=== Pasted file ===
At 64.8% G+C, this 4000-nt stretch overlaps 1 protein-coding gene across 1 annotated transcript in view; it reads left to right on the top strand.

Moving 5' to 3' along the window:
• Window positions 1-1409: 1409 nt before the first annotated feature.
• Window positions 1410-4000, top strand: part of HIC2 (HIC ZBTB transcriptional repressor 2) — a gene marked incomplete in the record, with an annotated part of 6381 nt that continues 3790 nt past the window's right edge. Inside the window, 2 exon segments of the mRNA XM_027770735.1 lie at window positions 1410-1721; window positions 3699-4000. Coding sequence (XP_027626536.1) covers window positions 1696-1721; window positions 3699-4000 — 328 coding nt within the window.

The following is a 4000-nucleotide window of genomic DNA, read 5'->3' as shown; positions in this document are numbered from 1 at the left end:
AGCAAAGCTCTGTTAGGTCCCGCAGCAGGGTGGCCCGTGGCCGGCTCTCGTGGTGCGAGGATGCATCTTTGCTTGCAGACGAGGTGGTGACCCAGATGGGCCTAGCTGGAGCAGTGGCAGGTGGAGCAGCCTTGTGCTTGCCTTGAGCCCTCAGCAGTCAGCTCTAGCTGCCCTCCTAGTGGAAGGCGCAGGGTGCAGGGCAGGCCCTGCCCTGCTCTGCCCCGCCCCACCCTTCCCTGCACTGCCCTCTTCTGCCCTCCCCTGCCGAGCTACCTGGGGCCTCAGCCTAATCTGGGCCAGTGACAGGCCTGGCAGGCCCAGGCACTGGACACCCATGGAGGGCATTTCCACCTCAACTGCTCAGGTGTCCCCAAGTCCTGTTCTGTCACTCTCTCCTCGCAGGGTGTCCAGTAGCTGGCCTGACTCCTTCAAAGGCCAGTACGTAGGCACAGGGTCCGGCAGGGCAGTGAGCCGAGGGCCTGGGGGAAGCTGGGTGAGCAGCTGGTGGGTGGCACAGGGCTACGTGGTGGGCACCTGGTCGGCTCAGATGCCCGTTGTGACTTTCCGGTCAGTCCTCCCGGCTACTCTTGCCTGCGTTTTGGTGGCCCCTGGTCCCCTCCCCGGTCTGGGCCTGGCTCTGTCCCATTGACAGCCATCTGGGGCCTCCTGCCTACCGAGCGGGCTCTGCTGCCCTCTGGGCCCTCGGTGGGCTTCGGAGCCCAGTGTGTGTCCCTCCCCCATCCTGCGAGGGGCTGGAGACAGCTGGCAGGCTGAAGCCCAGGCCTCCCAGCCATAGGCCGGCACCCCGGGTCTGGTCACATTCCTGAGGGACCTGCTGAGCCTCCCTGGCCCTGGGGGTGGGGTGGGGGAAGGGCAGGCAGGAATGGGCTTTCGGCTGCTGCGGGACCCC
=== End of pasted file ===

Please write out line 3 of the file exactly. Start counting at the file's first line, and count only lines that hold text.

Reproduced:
• Window positions 1-1409: 1409 nt before the first annotated feature.